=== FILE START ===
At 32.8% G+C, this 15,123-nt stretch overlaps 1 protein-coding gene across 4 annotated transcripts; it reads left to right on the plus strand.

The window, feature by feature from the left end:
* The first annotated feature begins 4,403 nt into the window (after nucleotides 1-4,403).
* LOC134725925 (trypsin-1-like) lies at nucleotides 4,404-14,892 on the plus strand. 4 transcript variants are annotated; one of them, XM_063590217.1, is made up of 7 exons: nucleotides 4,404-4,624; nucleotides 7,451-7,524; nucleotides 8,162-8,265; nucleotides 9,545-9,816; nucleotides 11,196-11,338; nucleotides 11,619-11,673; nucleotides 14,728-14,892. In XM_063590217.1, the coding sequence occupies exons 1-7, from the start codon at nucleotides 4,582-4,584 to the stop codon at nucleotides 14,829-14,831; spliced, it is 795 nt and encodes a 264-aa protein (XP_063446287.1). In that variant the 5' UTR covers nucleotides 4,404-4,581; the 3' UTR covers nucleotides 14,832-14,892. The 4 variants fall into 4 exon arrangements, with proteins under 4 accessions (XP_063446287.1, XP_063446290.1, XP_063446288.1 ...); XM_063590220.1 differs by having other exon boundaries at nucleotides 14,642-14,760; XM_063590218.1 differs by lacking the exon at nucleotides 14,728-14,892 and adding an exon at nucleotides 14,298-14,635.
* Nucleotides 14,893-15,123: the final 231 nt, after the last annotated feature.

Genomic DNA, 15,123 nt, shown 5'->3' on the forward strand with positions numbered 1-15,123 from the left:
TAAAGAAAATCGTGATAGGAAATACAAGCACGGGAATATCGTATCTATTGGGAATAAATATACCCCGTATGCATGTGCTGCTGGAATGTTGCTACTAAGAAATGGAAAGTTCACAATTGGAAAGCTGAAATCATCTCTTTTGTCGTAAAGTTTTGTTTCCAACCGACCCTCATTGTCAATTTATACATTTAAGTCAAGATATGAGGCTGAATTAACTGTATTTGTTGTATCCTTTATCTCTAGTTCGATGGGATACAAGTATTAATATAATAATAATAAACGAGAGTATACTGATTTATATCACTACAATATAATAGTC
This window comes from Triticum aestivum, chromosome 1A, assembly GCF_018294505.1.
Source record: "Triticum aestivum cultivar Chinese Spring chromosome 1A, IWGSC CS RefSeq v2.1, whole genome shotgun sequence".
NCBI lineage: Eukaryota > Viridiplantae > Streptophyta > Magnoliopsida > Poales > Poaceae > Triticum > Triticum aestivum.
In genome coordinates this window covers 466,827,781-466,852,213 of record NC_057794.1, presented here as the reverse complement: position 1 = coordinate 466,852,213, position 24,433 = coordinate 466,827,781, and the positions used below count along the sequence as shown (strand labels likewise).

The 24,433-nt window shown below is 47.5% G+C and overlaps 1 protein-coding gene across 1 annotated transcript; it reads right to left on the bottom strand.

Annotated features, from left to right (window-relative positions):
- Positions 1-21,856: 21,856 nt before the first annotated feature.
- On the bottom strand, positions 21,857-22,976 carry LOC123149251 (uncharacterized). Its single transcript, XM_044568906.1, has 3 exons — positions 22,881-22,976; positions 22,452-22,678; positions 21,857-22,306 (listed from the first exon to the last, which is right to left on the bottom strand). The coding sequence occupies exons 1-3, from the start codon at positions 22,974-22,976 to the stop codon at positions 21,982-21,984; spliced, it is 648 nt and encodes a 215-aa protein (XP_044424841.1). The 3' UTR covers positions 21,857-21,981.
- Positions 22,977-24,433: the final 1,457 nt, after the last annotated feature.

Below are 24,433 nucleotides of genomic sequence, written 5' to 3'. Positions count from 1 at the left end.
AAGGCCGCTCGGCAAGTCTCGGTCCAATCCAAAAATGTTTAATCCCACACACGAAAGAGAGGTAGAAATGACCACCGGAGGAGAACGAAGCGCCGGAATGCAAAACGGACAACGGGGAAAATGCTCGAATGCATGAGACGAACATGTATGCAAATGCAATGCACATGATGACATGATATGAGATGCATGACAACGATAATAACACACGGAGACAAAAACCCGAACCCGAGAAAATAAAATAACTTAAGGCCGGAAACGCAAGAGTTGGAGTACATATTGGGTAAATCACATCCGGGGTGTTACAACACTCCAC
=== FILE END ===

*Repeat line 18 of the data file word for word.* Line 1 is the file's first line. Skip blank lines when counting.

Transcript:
AAGGCCGCTCGGCAAGTCTCGGTCCAATCCAAAAATGTTTAATCCCACACACGAAAGAGAGGTAGAAATGACCACCGGAGGAGAACGAAGCGCCGGAATGCAAAACGGACAACGGGGAAAATGCTCGAATGCATGAGACGAACATGTATGCAAATGCAATGCACATGATGACATGATATGAGATGCATGACAACGATAATAACACACGGAGACAAAAACCCGAACCCGAGAAAATAAAATAACTTAAGGCCGGAAACGCAAGAGTTGGAGTACATATTGGGTAAATCACATCCGGGGTGTTACAACACTCCAC